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Snavely v. Kansas Department of Corrections

United States District Court, Tenth Circuit

August 12, 2013



SAM A. CROW, U.S. Senior District Judge.

This matter is a civil rights action filed pursuant to 42 U.S.C. § 1983. Plaintiff, a prisoner in state custody, proceeds pro se. He commenced this action with twenty claims against sixty-one defendants, alleging violations of his constitutional rights caused by the conditions of his confinement. The court has limited the action to nine claims against twenty-four defendants.

On October 8, 2012, defendants Blankenship, Foster, Green, McKune, Nance, Spear, Trexler, Walker, and Werholtz (“defendants”) filed a motion to dismiss, or, in the alternative for summary judgment (Doc. 156). Plaintiff filed a response to that order on November 6, 2012 (Doc. 167), asserting, in part, that he did not receive a copy of that motion or the supporting memorandum.

On May 22, 2013, the court directed counsel for the defendants to transmit additional copies of those documents to the plaintiff; the court received notice on the same day that the documents had been transmitted. Thereafter, the court entered an order directing the plaintiff to submit any supplement to his response on or before June 24, 2013, and advising that no additional extension would be granted.

Plaintiff filed a response on June 13, 2013 (Doc. 176), and defendants have submitted a reply (Doc. 177). The court has examined the record and enters the following findings and order.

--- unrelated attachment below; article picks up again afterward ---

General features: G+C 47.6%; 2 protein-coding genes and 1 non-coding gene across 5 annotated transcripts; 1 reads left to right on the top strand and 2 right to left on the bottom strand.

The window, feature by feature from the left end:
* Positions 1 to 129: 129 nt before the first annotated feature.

Pro se status

As noted, plaintiff is proceeding without counsel. Accordingly, his pleadings, including those related to the present motion for summary judgment, must be given a liberal construction. See Hall v. Bellmon, 935 F.2d 1106, 1110, & n. 3 (10th Cir. 1991); Hill v. Corrections Corp. of America, 14 F.Supp.2d 1235, 1237 (D. Kan. 1998). The court must excuse a failure to cite proper legal authorities, confusion of legal theories, and poor grammatical composition. Hall, 935 F.2d at 1110. However, plaintiff’s pro se status does not relieve him from an obligation to follow the rules of procedure, including the Federal Rules of Civil Procedure. See Kay v. Bernis, 500 F.3d 1214, 1218 (10th Cir. 2007) and Nielsen v. Price, 17 F.3d 1276, 1277 (10thCir. 1994)(internal punctuation and citations omitted)(“This court has repeatedly insisted that pro se parties follow the same rules of procedure that govern other litigants.”)